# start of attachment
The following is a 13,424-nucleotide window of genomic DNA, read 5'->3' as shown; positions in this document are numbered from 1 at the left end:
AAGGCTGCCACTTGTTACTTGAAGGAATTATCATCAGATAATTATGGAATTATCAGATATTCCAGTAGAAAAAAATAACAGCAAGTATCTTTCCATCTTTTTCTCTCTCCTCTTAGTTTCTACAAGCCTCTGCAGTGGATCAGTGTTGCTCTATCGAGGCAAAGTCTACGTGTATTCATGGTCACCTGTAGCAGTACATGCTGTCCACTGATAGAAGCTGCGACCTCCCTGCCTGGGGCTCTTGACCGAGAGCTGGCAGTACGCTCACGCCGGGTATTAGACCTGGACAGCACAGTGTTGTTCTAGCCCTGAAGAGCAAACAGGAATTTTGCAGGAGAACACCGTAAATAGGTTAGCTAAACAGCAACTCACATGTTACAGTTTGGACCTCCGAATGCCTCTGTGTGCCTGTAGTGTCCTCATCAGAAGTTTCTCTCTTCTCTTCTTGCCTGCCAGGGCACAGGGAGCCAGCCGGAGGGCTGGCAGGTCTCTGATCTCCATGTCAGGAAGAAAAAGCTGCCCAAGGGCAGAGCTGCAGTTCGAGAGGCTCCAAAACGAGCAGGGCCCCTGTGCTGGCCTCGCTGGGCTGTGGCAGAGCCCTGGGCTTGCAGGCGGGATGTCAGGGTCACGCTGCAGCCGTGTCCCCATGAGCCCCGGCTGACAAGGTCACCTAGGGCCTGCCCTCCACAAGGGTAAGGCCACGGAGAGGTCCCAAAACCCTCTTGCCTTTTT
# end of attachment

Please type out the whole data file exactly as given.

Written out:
The following is a 13,424-nucleotide window of genomic DNA, read 5'->3' as shown; positions in this document are numbered from 1 at the left end:
AAGGCTGCCACTTGTTACTTGAAGGAATTATCATCAGATAATTATGGAATTATCAGATATTCCAGTAGAAAAAAATAACAGCAAGTATCTTTCCATCTTTTTCTCTCTCCTCTTAGTTTCTACAAGCCTCTGCAGTGGATCAGTGTTGCTCTATCGAGGCAAAGTCTACGTGTATTCATGGTCACCTGTAGCAGTACATGCTGTCCACTGATAGAAGCTGCGACCTCCCTGCCTGGGGCTCTTGACCGAGAGCTGGCAGTACGCTCACGCCGGGTATTAGACCTGGACAGCACAGTGTTGTTCTAGCCCTGAAGAGCAAACAGGAATTTTGCAGGAGAACACCGTAAATAGGTTAGCTAAACAGCAACTCACATGTTACAGTTTGGACCTCCGAATGCCTCTGTGTGCCTGTAGTGTCCTCATCAGAAGTTTCTCTCTTCTCTTCTTGCCTGCCAGGGCACAGGGAGCCAGCCGGAGGGCTGGCAGGTCTCTGATCTCCATGTCAGGAAGAAAAAGCTGCCCAAGGGCAGAGCTGCAGTTCGAGAGGCTCCAAAACGAGCAGGGCCCCTGTGCTGGCCTCGCTGGGCTGTGGCAGAGCCCTGGGCTTGCAGGCGGGATGTCAGGGTCACGCTGCAGCCGTGTCCCCATGAGCCCCGGCTGACAAGGTCACCTAGGGCCTGCCCTCCACAAGGGTAAGGCCACGGAGAGGTCCCAAAACCCTCTTGCCTTTTT